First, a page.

Age discrimination occurs when people are treated unfavourably because of their age, or because of assumptions made about people of that age. Common examples of age discrimination include preferring to hire younger over older workers regardless of competence, refusing to consider job applications from people over pension age, or sacking younger workers when they reach the age where adult wages will apply.
However, specific laws that set age requirements are not age discrimination. For example, laws that limit alcohol sales to adults, or laws requiring that anyone aged between 6 and 17 must attend school, are not age discrimination.
Areas of discrimination on basis of age under SA law
Under the Equal Opportunity Act 1984 (SA) it is unlawful to discriminate on the basis of age in the following areas:
- disposal of interest in land
- conferral of qualifications
- provision of goods and services
- membership of associations
There are exemptions in the following circumstances:
- employment not connected with an employer’s business
- employment for which there is a genuine occupational requirement that a person be of a particular age, or age group
- employment where a person would not be able to adequately perform the work without endangering himself or herself or other persons or respond adequately to emergency situations in connection with the employment in question
- admission to an educational institution where the level of education or training provided is only available to students of a particular age
- awarding of qualifications where a minimum age is a reasonable requirement for conferral
- renewal of qualifications where a minimum age is a reasonable requirement
- accommodation in one’s own household
- accommodation where provided by a not for profit organisation for the benefit of persons of a particular age group
- accommodation for recreational purposes if the accommodation is limited on a genuine and reasonable basis to persons of a particular age
- compliance with provisions of an award or industrial agreement
- reasonable concession fares or prices for children or seniors
- charities for the benefit of persons of a particular age
- special measures for the benefit of persons of a particular age or age group in order to meet a need that arises out of or is related to their age
- sport: exclusion of persons of particular age groups from participation in competitive sporting activity
- associations where different classes of membership exist for persons of different ages provided on a reasonable and genuine basis or where it is reasonable for an association to discriminate in relation to the provision of a particular benefit or service
- associations established wholly or mainly for the promotion of the interests of or services to persons of particular age group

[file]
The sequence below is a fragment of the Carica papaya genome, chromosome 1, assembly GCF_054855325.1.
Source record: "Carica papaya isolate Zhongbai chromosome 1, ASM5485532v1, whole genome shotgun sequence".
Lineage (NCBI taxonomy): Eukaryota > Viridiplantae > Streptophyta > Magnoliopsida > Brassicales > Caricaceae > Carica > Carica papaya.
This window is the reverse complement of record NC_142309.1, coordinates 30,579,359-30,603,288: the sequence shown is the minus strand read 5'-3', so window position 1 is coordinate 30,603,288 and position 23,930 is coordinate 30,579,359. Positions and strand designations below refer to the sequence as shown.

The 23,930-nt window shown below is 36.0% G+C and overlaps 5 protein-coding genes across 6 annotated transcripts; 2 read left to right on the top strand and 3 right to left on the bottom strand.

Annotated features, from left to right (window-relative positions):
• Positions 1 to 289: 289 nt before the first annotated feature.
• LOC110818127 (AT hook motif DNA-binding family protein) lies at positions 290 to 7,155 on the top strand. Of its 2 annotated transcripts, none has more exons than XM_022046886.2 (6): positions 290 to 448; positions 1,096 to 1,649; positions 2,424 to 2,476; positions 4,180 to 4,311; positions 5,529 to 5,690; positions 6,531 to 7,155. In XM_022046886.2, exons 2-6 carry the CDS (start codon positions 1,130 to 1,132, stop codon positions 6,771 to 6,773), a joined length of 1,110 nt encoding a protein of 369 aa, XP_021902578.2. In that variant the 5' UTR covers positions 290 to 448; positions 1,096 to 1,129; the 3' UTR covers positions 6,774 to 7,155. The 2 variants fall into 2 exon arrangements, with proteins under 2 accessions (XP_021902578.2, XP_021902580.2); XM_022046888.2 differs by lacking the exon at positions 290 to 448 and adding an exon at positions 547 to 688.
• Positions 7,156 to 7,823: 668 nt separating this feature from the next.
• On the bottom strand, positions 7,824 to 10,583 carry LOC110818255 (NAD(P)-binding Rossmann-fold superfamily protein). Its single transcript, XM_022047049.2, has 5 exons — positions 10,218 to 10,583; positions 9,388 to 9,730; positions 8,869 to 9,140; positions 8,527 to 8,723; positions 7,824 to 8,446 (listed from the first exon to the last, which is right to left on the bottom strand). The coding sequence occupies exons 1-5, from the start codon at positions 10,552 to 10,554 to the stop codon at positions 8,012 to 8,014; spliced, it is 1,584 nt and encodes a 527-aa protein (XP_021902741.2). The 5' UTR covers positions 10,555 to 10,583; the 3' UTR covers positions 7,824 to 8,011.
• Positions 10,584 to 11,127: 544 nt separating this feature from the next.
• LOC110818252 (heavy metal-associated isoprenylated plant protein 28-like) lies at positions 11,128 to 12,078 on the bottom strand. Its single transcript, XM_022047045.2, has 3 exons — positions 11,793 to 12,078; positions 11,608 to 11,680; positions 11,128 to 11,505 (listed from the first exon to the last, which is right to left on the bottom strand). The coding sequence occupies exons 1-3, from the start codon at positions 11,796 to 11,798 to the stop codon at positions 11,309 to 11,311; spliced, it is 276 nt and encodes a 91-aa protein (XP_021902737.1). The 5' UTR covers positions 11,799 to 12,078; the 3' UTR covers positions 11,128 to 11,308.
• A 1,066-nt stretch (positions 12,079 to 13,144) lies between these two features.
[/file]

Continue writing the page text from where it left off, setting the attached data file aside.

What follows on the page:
- the terms of insurance and superannuation, where the different treatment is based on reliable actuarial or statistical data
- the legal capacity of children
Areas of discrimination on basis of age under Commonwealth law
Under the Age Discrimination Act 2004 (Cth) it is unlawful to discriminate on the basis of age in:
- employment and related matters including conferral of qualifications
- access to premises
- provision of goods, services and facilities
- disposal of land
- administration of Commonwealth laws and programs
- requests for information on which age discrimination might be based
There are a number of areas of exemption under the Age Discrimination Act 2004 (Cth), including:
- employment for domestic duties in private household
- employment where a person is unable to carry out the inherent requirements of the job because of their age; the same exemption applies to qualifying bodies where a person is precluded from carrying out the inherent requirements of a profession or trade because of their age
- accommodation, where the provider or a near relative lives on the premises and the accomodation is for no more than 3 other persons
- superannuation, insurance and credit
- migration and citizenship
- pensions, allowances and benefits
- some health programmes
- certain acts of religious and voluntary organisations
- compliance with specified laws
- youth wages or compliance with industrial agreements and awards
Making a complaint
Complaints can be made to the Australian Human Rights Commission or the Equal Opportunity Commission. There is no cost to lodge a complaint in either the Equal Opportunity Commission of South Australia or the Australian Human Rights Commission. For forms and guides on making a complaint see the websites of the Equal Opportunity Commission and the Australian Human Rights Commission.
For complaints relating to discrimination in employment, claims can may made to the Fair Work Commission, see the Employment chapter of the handbook on protected workplace rights: General Protections.
The Age Discrimination Commissioner may decide not to take any action for complaints on acts committed more than 6 months previously.
The Equal Opportunity Commission requires a complaint to be made within 12 months of the event being complained of, but can grant extensions of time.
General Protections claims relating to dismissal have a 21 day time limit (from the date of notice of dismissal) in the Fair Work Commission.
The content of the Law Handbook is made available as a public service for information purposes only and should not be relied upon as a substitute for legal advice. See Disclaimer for details. For free and confidential legal advice in South Australia call 1300 366 424.